“While the recovery has been painfully slow, it is important to point out that recovery in many key economies is on the right track,” Bala said. “The U.S., Germany, Japan and 33 other countries, which includes China, the United Kingdom and France, each ended 2013 with higher consumer confidence scores than at the start the year.”
In Europe, consumer confidence fell in 18 of 32 markets in fourth quarter 2013, with the biggest index declines coming from the previous quarter’s biggest gainers. Confidence declined 11 index points in Portugal, 10 points in France and six points in Belgium, compared to third quarter. However, the region’s largest economy, Germany, posted a confidence score of 95, three points higher than third quarter and eight points ahead of the same time period the previous year (Q4 2012).
“Europe has stabilized, but faces a long and gradual road to economic recovery,” Bala said. “While progress has been painfully slow, the relative levels of pessimism in the region are better than a year ago when many of Europe’s key economies hit all-time lows.”
“Germany’s healthy position among the euro-crisis countries throughout 2013 has once more impacted consumer confidence, which led to a record-high (since 2005) index reading,” stated Ingo Schier, managing director, Nielsen Germany. “With the election’s coalition agreement in sight when the Nielsen survey was fielded, stable political conditions as well as good economic perspectives for 2014 seem to have given a further boost in confidence. Not even the rise of inflation and especially the rise of food prices towards the end of the year dampened the positive atmosphere.”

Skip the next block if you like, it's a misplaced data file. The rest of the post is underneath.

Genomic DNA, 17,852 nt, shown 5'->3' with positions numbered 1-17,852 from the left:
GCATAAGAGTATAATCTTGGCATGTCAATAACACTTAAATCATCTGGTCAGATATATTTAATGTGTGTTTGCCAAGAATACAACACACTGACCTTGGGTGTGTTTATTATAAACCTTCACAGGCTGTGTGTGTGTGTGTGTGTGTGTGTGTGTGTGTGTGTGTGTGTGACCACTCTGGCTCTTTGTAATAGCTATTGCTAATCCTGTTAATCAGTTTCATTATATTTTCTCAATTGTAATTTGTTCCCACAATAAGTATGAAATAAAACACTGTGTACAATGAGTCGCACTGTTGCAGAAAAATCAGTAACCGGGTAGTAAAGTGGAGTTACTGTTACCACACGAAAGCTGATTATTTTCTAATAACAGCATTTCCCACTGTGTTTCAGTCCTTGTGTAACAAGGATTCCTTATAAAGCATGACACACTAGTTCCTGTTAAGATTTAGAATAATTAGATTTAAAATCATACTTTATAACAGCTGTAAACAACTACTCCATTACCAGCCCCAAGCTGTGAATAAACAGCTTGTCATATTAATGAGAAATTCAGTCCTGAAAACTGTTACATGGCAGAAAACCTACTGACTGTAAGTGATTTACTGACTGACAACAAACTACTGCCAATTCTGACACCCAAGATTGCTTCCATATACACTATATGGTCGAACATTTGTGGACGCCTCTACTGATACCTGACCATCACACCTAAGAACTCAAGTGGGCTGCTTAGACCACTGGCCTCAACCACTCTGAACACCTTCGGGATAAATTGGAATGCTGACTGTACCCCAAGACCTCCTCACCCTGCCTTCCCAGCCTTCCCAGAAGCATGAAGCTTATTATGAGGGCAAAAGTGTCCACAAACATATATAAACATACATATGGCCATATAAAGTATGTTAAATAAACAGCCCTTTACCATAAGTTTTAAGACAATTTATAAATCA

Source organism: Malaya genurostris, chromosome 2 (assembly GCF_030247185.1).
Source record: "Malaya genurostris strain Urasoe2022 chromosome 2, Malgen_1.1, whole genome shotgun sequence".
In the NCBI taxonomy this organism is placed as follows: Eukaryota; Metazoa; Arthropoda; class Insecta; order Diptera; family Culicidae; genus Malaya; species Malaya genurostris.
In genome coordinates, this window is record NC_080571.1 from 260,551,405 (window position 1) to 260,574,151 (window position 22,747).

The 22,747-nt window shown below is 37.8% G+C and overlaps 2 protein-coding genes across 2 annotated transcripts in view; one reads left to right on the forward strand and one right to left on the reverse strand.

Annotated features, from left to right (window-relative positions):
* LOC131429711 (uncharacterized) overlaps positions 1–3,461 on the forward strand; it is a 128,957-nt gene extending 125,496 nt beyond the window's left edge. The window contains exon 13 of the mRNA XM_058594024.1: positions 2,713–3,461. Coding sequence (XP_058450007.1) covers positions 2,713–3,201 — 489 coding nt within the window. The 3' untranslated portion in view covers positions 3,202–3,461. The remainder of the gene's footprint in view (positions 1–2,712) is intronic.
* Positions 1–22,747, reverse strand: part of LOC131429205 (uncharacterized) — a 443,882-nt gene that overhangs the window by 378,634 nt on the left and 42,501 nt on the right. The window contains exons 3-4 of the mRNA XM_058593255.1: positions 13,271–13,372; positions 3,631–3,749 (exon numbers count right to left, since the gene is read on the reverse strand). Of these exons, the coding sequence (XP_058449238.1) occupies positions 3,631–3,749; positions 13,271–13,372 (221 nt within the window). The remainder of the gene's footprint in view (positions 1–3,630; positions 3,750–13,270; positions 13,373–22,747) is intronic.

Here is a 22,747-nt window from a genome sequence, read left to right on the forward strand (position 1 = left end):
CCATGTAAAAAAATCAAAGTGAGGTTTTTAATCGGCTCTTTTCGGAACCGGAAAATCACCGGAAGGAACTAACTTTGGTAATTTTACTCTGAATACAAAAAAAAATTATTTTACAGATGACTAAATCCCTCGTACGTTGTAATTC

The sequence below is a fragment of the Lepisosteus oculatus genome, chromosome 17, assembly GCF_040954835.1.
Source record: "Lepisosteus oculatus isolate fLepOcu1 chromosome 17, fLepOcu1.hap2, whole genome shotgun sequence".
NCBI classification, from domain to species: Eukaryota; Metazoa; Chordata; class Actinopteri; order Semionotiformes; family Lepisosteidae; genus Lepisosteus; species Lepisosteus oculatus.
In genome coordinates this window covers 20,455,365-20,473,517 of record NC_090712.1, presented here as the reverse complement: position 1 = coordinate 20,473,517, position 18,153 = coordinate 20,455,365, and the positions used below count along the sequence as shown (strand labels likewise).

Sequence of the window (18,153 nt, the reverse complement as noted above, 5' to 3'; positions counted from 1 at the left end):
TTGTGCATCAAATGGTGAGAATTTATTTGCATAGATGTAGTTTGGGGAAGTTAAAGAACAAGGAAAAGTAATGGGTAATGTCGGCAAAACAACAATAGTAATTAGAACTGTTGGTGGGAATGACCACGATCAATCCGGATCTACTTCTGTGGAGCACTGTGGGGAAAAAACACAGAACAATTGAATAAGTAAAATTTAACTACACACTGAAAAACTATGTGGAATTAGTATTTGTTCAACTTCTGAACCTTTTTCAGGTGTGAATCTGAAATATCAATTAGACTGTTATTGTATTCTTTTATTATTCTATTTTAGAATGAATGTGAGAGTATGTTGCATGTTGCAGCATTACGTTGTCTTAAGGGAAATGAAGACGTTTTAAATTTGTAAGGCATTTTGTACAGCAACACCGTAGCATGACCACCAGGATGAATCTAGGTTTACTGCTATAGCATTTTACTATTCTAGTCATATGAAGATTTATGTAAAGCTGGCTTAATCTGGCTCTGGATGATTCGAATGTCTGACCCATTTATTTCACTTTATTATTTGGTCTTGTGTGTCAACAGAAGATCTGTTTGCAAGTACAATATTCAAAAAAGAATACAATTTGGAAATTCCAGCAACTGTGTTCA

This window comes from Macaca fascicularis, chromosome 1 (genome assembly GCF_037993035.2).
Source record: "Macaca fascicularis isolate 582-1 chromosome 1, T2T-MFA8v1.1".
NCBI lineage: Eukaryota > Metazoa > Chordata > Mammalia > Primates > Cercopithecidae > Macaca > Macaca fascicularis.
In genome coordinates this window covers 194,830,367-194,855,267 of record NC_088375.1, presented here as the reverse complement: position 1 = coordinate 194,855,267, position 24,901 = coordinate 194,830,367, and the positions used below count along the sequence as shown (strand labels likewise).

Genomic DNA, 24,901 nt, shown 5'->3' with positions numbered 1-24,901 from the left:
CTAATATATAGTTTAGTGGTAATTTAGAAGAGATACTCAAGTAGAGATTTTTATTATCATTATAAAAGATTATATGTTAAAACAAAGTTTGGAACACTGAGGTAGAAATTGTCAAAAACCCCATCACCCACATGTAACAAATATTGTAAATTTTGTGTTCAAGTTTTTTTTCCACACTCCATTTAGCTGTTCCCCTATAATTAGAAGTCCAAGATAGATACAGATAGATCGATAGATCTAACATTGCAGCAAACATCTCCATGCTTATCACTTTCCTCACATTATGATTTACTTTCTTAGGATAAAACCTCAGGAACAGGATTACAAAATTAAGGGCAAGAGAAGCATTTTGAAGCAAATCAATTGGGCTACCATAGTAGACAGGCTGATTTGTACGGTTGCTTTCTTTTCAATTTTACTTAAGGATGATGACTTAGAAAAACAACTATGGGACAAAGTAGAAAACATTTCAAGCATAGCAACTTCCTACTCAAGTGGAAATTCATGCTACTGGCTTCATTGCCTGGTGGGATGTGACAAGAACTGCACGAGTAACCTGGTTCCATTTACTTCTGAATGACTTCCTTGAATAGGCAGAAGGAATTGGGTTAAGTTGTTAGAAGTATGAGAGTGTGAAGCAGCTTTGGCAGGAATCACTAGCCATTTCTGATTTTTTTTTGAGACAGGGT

All confidence indicators posted marginal gains in Asia-Pacific in the fourth quarter, with a 2-percentage point increase for job prospects (62%), a 1-percentage point increase for personal finances (62%) and a 3-percentage point rise for spending perceptions over the next 12 months (43%). Consumer confidence increased in six of 14 countries, with a quarterly increase of 6 percentage points in Japan, which posted its highest index since 2005 of 80. China increased one index point in the fourth quarter for a score of 111.
“In Japan, the boost in optimism follows positive developments during 2013, which include a weaker yen that contributed to the recovery of exports and a rise in the Nikkei stock average,” said Toshihiro Fukutoku, managing director, Nielsen Japan. “In anticipation of the April 2014 sales tax hike, Japanese consumers have been spending more, but caution prevails for the second half of the year.”
India also reversed its downward confidence trend of the last three quarters by increasing three index points to 115 in fourth quarter 2013. The percentage of Indians who said they were in a recession declined 14 percentage points to 62% from 76% in third-quarter 2013.